Subscribe to get access
Read more of this content when you join the Fuji X Weekly Creative Collective today! Click here to learn more.
I love using vintage lenses because they often have character. Modern lenses are often technically perfect (or close to it), but they usually lack the character that is a hallmark of analog photography—perhaps the precision engineering makes them too good. The imperfections of old glass is what gives them their unique qualities. One of those qualities is sometimes interesting lens flare. Some people love lens flare and some people hate it—if you are one of those who loves it, I discovered a trick that you might appreciate. It is simple (yet can be tricky), and you probably already have what you need to do it.
I like using vintage lenses because they often have character, and sometimes that character is pronounced in the lens flare. When light is scattered within the lens system, such as reflected between the elements, you get lens flare. Some people love it and some people don’t. Modern lenses are precision engineered and coated to avoid lens flare as much as possible. If you’re one of those who like it and try to incorporate it within your photography, you might be disappointed that newer glass just doesn’t produce very much lens flare; however, there’s a cheap and simple hack for increasing the flare in your photographs.
If you are using a lens that’s not especially prone to lens flare and you want a little more of it in your pictures, it’s very easy to do.
The third issue of FXW Zine is out now, and if you are a Fuji X Weekly Creative Collective subscriber, you can download it now!
What’s in the February issue? The cover story is Flare For Photography, which takes a close look at lens flare. There are a total of 18 photographs this month, including the cover image (above). I hope that you find it enlightening, entertaining, and inspiring!
If you haven’t joined the Creative Collective, consider subscribing today to get access to bonus articles and the FXW Zine—not just this issue, but the first two issues, too!
Read more of this content when you join the Fuji X Weekly Creative Collective today! Click here to learn more about the Creative Collective.
Lens flare is something you either love or hate. People who love it seek it out and purposefully include it in their images. People who hate it use a lens hood. Lens flare occurs when there is a light source in front of the lens that is much brighter than the rest of the scene (such as the sun).
The lens on the X100F is “Super EBC” (Electron Beam Coating), which is a fancy way to say that Fuji uses a crazy-looking machine that has a vacuum chamber and electron gun to apply 11 layers of coating onto the lens. This coating is supposed to minimize lens flare.Modern lenses are precision engineered to maximize sharpness and minimize flaws. The less distortion the better. Lenses today are superior to older lenses if pure image quality is the goal.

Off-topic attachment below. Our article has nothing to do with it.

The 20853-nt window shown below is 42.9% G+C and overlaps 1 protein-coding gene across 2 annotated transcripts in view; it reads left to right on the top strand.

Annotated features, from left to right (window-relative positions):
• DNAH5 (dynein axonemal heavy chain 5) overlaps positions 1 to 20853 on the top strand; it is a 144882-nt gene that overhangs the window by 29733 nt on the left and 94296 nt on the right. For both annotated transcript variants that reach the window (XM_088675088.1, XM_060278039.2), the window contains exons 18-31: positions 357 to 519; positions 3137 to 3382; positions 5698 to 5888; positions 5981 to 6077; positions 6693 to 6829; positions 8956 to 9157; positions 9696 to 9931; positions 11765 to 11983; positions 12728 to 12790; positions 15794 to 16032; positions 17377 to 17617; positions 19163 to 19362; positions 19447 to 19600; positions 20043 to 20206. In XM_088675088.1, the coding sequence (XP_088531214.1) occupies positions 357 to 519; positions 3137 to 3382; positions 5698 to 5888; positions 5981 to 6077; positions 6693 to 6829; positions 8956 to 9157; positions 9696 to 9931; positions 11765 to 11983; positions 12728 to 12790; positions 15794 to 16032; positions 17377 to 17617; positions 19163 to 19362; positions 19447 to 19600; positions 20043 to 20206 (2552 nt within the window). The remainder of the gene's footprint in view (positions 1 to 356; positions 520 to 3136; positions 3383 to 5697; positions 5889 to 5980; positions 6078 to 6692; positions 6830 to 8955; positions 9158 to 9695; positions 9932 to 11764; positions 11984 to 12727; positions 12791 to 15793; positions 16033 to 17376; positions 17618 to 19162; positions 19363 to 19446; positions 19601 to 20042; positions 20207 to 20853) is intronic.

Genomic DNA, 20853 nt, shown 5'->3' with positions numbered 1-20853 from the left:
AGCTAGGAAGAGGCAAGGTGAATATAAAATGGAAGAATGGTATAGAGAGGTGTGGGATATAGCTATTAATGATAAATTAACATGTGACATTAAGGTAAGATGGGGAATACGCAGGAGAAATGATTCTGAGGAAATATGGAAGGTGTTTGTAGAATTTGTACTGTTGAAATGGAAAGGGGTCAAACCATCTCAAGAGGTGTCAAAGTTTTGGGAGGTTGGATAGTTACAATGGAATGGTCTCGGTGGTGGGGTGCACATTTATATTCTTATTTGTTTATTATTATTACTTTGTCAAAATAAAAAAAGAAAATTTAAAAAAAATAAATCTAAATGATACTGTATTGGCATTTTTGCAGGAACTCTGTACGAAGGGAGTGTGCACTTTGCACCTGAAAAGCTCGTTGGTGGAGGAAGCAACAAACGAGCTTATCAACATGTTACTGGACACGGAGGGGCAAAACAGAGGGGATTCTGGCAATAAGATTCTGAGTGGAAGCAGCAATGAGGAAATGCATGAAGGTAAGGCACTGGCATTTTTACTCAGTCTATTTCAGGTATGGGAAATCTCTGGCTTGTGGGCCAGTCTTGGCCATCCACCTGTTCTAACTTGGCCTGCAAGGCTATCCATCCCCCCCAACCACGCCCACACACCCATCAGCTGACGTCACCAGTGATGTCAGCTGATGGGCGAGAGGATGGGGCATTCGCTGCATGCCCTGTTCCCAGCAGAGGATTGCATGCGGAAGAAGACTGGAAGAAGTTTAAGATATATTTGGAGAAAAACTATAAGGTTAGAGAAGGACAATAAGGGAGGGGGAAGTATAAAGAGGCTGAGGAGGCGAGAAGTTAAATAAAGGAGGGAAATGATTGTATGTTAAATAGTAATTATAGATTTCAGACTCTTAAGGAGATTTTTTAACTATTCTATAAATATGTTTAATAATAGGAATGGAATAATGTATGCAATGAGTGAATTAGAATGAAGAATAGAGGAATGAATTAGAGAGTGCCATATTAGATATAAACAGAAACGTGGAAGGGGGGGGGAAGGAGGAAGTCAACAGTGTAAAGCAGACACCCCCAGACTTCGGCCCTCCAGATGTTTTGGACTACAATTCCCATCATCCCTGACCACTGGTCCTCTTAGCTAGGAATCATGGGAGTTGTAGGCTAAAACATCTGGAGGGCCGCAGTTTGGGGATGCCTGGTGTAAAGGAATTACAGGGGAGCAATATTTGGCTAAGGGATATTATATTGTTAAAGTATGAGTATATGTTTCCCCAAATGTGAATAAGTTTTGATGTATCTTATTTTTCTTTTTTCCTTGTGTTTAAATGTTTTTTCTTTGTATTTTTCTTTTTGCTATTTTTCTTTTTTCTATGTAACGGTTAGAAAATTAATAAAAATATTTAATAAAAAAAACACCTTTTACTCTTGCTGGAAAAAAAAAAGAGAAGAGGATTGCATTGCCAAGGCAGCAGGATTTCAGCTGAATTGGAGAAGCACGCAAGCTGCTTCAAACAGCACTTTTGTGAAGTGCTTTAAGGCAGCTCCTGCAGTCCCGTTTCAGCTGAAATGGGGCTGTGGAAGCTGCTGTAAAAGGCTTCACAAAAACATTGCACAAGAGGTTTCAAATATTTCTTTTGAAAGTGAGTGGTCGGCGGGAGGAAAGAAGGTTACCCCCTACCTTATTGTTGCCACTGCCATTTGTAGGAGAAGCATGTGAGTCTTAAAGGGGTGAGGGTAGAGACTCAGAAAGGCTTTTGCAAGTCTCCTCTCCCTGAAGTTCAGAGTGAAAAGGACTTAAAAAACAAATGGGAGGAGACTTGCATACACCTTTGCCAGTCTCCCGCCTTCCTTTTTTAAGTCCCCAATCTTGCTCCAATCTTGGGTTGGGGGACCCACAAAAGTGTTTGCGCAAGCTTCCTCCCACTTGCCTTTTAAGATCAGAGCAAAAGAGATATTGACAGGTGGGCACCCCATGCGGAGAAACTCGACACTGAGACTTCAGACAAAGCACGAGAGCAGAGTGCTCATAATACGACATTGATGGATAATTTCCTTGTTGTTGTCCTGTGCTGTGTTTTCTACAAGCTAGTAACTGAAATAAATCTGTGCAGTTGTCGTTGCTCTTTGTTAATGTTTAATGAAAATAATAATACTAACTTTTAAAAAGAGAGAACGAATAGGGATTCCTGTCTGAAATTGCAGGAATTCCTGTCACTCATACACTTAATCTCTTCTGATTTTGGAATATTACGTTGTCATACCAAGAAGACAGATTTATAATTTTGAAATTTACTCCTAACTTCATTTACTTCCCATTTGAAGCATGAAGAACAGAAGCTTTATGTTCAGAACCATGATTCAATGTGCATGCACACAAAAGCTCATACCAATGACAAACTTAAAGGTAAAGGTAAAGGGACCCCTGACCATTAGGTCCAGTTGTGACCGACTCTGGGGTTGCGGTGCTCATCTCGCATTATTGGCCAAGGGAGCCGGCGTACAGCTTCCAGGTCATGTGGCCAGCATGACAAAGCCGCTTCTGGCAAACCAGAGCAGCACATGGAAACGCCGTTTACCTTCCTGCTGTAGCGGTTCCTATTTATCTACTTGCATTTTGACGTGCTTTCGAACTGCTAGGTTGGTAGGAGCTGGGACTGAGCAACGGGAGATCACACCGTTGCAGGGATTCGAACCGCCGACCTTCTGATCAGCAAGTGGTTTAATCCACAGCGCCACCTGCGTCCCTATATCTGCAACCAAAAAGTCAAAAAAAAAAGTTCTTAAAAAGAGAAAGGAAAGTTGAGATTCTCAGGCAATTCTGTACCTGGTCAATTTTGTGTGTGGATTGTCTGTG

I loved pairing my old Fujifilm X-E1 with vintage glass. Modern lenses are great, but in their precision they lack character. It’s the flaws that make a lens unique, that give your pictures that extra something that new glass simply cannot.Modern lenses will give you the greatest pure image quality, but in a cold and clinical way. Think of music. A digital song lacks flaws, but it also lacks the warmth found on analog vinyl. Using a vintage lens is like listening to a song spun on a record.
One complaint that I had read about the X100F prior to purchasing it is lens flare. There are some people who think it flares too much and that it’s kind of weird looking (not the typical lens flare that one would expect). An easy fix is a lens hood, but that makes the camera much less pocket-sized.I don’t want to get too technical here, but there are different types of lens flare (and different lenses will render the same type of flare differently). What I find most prevalent on the X100F is called “veiling flare” which is more of a hazy flare. The lens controls what is known as “ghosting flare” (which is probably what most people picture when they think of lens flare) really well, but it can still be found if you point the lens towards the sun. There is also a little bit of “sensor flare” which is caused by the light reflecting off the sensor and back onto the lens (a side effect of the lens element being so close to the sensor), but it’s also controlled well.
I can definitely see why people might not like how the X100F handles lens flare, but I actually appreciate it. It reminds me a lot of how the Russian-made Helios 44-2 renders lens flare. It’s a flaw, no doubt, but it gives photographs character. It’s an unexpected uniqueness. It’s not so cold and clinical and precise. It’s almost as if Fujifilm attached a vintage lens to the front of the camera (except they didn’t). So I like it. You might not, and that’s OK.